This story is over 5 years old.

Midnight Sabotaging with Transylvania's Anti-Fracking Activists

Farmers, peasants, and eco-warriors are leading the guerrilla fight against energy companies in Romania they say are illegally seizing land.
Photos by Jim Wickens

“Do you think they're about to have sex?” one of the activists whispers. I'm in Transylvania, in central Romania, crouched in the bushes with a bunch of hardcore anti-frackers in balaclavas, spying on a car that's crept to a halt close to where we are hiding. “No, it must be the cops, you can see the light from the mobile phone,” another one says. Time to move on.

It has been more than an hour since the group started trashing equipment owned by the gas exploration company Prospectiuni, playing a game of cat and mouse with the security teams and police vehicles that are now sweeping the hilltops looking for us. Another light tears around the bend on the road and the shout goes through the team to hide. I throw myself down in the cool, damp grass of a Transylvanian meadow. It's going to be a long night.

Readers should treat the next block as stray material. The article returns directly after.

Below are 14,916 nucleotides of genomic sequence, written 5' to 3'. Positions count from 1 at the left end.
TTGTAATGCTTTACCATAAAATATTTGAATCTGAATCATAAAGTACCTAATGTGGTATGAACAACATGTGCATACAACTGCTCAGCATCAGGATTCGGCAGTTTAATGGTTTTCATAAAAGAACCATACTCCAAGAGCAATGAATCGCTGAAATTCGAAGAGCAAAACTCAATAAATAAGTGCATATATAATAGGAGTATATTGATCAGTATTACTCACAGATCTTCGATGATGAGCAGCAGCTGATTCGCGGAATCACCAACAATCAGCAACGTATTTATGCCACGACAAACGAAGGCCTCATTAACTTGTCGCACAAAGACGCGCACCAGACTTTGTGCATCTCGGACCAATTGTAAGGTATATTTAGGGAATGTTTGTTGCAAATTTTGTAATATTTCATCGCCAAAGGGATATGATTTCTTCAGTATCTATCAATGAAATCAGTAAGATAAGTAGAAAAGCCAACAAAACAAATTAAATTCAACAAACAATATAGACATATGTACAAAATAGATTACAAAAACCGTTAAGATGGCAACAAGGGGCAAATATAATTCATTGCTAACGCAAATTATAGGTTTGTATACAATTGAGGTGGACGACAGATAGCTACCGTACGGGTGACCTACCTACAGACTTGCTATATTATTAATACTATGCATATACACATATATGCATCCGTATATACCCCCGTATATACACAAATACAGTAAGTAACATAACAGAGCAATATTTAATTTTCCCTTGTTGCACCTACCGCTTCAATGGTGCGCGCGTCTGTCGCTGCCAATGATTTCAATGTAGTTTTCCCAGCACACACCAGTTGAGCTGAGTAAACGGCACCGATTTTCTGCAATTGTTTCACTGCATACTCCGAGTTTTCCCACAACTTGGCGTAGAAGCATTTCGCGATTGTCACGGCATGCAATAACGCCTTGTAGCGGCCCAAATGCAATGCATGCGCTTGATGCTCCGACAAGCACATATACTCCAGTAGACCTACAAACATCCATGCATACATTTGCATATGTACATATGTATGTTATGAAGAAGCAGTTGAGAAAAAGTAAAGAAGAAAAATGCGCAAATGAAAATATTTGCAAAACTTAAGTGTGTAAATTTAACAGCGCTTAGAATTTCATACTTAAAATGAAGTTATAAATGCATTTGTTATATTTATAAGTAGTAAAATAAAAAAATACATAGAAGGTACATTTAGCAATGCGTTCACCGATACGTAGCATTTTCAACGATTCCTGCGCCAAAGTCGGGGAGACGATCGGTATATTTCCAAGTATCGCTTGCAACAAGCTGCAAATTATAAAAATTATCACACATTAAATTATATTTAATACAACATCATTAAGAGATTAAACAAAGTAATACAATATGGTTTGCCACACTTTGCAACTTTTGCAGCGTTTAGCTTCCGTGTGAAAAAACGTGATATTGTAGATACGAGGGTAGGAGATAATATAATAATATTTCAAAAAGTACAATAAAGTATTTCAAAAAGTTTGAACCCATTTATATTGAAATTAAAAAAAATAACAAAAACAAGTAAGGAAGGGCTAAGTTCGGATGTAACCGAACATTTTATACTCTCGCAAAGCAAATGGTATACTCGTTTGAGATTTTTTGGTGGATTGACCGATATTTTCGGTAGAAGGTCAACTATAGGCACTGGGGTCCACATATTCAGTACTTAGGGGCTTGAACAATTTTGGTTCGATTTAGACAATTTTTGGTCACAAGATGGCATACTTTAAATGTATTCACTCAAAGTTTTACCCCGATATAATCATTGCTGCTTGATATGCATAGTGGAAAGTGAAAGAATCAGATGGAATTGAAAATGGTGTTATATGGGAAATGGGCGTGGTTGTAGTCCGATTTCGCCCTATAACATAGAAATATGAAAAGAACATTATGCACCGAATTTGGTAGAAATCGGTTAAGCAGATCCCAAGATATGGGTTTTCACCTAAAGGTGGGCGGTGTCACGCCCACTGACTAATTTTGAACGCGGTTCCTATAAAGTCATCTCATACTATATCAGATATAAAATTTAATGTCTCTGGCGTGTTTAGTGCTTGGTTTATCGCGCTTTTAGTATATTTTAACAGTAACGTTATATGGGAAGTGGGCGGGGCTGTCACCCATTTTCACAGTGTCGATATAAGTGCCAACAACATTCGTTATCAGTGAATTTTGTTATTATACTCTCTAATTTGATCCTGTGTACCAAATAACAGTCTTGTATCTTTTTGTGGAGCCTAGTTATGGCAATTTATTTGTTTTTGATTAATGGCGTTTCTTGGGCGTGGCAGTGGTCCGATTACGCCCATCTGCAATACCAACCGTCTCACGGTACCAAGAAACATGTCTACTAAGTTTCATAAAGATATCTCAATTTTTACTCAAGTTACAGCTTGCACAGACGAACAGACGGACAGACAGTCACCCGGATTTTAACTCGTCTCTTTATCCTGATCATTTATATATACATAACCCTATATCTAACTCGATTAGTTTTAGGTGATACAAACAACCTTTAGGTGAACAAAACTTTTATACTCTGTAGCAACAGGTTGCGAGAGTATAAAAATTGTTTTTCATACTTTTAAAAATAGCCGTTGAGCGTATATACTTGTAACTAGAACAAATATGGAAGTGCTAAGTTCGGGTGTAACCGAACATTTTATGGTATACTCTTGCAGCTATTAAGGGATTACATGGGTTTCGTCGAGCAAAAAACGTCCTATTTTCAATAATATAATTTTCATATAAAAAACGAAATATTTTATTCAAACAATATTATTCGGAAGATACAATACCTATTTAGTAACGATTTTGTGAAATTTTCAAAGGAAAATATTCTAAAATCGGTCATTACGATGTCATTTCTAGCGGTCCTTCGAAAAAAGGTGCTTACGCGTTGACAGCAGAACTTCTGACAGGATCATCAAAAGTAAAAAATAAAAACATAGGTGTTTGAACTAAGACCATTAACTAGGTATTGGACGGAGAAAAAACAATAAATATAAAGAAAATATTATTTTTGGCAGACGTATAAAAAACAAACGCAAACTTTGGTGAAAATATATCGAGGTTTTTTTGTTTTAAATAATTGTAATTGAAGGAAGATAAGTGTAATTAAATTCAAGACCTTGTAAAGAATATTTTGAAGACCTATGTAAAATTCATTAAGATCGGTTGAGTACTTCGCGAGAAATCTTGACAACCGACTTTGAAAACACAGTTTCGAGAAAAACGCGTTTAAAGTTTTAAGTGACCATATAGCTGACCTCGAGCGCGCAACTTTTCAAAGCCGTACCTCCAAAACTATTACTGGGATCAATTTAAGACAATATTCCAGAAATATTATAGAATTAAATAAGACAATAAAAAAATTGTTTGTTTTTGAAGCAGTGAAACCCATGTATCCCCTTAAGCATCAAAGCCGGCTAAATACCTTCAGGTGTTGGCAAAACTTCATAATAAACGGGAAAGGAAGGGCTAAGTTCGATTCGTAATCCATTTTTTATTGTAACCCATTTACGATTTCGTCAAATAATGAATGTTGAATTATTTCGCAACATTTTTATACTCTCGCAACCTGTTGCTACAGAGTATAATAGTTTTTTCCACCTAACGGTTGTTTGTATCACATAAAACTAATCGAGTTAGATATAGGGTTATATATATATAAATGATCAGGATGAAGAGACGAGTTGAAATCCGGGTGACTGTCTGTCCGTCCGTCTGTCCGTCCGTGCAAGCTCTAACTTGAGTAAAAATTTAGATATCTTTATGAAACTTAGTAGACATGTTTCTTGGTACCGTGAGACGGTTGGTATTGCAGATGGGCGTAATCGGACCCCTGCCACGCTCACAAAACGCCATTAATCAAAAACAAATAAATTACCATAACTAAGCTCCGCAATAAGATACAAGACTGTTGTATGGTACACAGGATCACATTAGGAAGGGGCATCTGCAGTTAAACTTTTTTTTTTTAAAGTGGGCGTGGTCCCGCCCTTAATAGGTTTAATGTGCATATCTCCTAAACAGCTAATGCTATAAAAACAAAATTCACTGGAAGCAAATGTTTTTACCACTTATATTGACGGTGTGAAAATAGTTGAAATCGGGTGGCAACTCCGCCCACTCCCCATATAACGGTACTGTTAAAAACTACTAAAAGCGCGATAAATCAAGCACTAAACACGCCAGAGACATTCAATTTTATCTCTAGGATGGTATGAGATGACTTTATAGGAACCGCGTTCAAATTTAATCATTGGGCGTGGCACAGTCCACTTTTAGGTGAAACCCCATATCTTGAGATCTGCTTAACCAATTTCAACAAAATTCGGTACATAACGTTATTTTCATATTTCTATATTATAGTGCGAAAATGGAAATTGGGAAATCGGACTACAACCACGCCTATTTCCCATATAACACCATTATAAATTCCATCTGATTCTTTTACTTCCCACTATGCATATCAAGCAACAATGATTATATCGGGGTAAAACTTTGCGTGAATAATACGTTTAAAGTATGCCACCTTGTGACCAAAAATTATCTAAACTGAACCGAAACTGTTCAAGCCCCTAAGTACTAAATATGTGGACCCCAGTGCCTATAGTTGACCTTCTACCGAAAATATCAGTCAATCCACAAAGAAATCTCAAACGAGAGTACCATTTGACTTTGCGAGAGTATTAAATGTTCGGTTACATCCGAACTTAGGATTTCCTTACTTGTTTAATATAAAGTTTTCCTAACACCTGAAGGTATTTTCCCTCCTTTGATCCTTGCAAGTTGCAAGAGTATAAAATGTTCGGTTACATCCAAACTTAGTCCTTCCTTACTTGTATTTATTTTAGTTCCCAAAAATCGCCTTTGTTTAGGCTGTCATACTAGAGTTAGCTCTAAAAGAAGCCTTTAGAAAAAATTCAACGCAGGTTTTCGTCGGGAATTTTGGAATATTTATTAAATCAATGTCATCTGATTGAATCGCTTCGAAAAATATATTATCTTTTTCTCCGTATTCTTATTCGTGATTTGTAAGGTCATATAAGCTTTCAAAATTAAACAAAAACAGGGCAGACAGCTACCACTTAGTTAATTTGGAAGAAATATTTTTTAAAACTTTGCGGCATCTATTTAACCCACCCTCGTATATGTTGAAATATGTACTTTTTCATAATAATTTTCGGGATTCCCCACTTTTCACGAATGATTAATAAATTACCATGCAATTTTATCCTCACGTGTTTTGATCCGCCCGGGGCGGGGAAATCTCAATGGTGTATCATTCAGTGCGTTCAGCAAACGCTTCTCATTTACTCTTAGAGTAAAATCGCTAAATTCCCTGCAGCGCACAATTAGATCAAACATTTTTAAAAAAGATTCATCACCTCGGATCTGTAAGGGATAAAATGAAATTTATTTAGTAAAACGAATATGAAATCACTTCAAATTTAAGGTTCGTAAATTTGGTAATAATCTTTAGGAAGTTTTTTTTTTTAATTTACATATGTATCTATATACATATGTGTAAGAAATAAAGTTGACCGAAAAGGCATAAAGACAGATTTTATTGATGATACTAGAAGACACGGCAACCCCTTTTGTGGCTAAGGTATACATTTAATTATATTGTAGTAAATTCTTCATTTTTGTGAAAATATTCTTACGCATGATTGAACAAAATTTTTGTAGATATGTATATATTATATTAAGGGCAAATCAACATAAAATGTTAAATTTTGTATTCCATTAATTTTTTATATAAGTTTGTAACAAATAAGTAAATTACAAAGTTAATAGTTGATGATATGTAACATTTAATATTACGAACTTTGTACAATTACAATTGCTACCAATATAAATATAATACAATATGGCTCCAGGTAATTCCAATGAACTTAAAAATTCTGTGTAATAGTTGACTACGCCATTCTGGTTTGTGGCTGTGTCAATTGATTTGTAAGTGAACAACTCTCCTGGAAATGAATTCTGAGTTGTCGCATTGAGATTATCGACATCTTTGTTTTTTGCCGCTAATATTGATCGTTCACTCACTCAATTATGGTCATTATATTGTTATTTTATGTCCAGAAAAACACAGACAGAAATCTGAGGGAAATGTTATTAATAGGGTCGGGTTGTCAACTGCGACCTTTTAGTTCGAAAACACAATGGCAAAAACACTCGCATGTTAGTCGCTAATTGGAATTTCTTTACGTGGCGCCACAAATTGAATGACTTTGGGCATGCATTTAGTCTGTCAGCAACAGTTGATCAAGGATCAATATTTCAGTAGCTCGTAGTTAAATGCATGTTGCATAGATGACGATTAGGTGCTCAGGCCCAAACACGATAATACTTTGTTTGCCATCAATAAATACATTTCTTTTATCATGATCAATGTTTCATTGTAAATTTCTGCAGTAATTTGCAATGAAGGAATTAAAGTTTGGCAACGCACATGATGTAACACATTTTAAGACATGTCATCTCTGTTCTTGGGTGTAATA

In recent weeks, the sleepy Saxon communities and protected forests of Sibiu county in Transylvania have become the battleground of a new war, one that has pitted gas exploration companies, the Romanian government, and international investment firms against a small band of environmental activists. The activists, who have come here from across Romania, are working side by side with local farmers to resist the gas and oil exploration they claim is taking place illegally on their land.

The Romanian gas company Romgaz has had a long-stated desire to explore the low-lying hills of Transylvania, but it's only this month that it has started exploration in earnest. Thirty-four-ton seismic testing trucks — used by drilling companies to create artificial earthquakes in order to see what's under the ground — soon growled along the muddy tracks to the villages accompanied by cohorts of security guards and busloads of workers.